For decades, computers have become exponentially more powerful, so much so that today’s mobile phones are millions of times more powerful that the room-sized multi-million-dollar computer systems that guided man to the moon 50 years ago. But soon the rapid advances of computers, often described by Moore’s law, is coming to halt, thus prompting us to look into new computational technologies.

The invention of the silicon transistor in the mid 20th century allowed us to build the first modern computers and the miniaturisation of these transistors have powered Moore’s law ever since. Now, a few decades later, computers have become an irreplaceable part of society, enabling us to do things that before were unimaginable. Yet, there still remain a large number of problems that would take too long or simply be impossible to solve with modern computers. These problems include certain optimisation problems, simulating new energy materials that could cut carbon emissions, and vastly improving the drug discovery process.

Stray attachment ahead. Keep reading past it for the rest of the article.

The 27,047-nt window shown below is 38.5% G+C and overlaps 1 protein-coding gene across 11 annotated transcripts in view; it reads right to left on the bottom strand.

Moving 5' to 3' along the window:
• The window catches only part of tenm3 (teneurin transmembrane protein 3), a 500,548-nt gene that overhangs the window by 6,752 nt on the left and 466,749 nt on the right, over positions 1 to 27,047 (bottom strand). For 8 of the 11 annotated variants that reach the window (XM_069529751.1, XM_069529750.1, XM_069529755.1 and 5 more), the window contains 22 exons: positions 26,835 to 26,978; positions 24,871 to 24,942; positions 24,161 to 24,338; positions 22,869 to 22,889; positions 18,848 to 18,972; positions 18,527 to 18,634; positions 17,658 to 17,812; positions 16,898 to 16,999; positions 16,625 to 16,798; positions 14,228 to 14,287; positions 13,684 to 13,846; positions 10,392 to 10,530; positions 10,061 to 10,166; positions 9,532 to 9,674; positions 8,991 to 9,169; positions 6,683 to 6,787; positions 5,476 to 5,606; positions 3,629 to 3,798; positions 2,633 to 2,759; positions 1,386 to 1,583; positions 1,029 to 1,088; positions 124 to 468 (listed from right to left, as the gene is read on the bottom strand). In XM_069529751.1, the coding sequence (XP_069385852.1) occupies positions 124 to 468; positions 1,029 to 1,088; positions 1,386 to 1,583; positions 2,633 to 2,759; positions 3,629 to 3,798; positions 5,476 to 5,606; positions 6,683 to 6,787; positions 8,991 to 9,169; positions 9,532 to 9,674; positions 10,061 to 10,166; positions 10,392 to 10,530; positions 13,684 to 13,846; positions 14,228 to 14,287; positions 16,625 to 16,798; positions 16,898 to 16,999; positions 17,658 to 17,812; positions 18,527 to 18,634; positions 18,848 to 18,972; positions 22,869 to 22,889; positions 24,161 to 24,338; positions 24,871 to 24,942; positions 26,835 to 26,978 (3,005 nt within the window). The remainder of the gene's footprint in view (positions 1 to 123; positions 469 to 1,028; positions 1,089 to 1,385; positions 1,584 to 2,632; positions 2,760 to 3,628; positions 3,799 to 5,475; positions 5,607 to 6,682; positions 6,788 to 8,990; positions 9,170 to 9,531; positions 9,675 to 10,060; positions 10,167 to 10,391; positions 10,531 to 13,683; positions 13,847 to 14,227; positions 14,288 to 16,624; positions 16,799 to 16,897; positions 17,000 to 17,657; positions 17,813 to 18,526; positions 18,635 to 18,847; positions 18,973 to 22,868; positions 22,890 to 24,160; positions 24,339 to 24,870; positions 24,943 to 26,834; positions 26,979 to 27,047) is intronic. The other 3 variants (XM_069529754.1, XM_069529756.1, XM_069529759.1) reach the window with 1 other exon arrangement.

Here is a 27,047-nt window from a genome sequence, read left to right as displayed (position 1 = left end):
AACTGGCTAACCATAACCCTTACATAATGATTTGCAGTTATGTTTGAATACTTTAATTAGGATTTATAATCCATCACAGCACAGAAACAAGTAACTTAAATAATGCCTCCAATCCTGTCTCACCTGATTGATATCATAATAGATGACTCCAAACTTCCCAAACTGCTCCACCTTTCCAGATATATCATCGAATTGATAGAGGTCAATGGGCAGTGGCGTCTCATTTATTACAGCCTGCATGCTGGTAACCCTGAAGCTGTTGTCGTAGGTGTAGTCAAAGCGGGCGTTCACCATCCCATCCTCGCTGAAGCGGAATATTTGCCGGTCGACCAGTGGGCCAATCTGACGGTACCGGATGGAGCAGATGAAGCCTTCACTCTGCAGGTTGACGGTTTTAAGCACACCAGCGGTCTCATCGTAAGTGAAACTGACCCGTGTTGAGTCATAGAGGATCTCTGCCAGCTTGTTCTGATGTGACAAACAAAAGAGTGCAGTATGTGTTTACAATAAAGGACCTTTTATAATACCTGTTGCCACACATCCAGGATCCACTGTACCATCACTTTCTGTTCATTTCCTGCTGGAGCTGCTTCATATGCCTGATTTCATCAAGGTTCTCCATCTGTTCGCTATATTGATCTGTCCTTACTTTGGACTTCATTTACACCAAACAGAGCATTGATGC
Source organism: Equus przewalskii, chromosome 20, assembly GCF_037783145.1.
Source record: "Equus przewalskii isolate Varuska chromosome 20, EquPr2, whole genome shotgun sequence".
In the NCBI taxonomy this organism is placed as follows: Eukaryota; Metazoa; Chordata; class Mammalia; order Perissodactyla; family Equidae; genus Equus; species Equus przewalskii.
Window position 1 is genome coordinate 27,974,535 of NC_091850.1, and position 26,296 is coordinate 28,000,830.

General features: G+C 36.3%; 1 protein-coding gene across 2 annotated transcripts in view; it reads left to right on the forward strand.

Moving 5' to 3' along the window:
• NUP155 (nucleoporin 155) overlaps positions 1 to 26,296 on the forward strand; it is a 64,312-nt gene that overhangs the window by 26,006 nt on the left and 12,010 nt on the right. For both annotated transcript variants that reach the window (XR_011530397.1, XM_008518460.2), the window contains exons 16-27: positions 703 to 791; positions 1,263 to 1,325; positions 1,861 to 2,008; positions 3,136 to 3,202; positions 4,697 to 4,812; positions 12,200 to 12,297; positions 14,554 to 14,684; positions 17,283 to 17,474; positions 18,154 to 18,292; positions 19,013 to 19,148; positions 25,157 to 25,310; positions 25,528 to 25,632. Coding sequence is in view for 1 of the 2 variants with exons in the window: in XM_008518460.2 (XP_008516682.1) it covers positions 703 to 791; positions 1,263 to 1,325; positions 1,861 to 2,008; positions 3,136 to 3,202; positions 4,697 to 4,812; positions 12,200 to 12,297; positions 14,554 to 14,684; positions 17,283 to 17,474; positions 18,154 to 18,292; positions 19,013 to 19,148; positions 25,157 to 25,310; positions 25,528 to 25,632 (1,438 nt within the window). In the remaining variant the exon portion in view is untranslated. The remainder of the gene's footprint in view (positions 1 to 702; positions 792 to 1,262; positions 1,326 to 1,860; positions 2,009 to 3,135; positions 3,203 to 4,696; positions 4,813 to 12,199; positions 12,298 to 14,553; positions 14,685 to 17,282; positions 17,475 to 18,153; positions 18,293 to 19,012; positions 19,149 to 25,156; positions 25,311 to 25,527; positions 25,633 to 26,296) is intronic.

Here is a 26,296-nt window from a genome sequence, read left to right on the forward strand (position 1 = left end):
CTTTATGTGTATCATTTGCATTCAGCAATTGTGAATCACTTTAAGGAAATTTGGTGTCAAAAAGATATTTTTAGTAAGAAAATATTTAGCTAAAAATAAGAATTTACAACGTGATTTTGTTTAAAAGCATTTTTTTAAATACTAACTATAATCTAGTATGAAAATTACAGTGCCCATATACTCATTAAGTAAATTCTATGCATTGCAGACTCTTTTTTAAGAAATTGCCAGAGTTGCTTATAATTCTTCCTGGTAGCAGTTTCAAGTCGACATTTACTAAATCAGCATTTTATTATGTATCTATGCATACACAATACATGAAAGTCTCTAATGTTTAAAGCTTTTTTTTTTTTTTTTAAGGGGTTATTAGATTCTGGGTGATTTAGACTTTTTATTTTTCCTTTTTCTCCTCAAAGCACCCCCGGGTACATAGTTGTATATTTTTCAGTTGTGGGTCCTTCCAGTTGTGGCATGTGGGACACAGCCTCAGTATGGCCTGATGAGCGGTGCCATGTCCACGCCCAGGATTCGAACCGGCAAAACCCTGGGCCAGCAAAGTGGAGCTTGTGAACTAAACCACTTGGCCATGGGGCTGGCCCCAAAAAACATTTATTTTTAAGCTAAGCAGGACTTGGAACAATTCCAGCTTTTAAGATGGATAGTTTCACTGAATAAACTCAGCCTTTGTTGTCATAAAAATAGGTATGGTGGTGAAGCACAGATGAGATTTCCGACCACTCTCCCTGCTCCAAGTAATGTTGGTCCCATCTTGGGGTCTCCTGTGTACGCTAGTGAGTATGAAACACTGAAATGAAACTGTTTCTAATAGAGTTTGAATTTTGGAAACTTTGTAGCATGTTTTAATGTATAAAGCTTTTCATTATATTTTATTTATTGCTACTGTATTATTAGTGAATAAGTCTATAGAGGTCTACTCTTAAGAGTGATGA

It turns out, however, that hard problems such as these can in fact be solved if we can build a computer that draws upon the features of quantum physics. While the advantages of such a quantum computer have been theoretical proven, it has so far only been possible to build small, proof-of-principle quantum computers due to issues associated with the materials and complexity of the computer chips. In my research, I investigate how the quantum computer chips can be made with a simpler device structure and fabricated using materials, namely silicon, and techniques that are standard to today’s computer manufacturing industry. As a result, these silicon-based quantum chips are expected to be particularly scalable and due to the material properties of silicon, the chips may also be less prone to errors than the leading alternative quantum computer chips that are based on superconducting circuits. Through my studies of devices such as is illustrated below, I aim to show that quantum information can indeed be both read and written – two key requirements for building a quantum computer – in this platform.

Theodor Lundberg

NanoDTC Student, c2017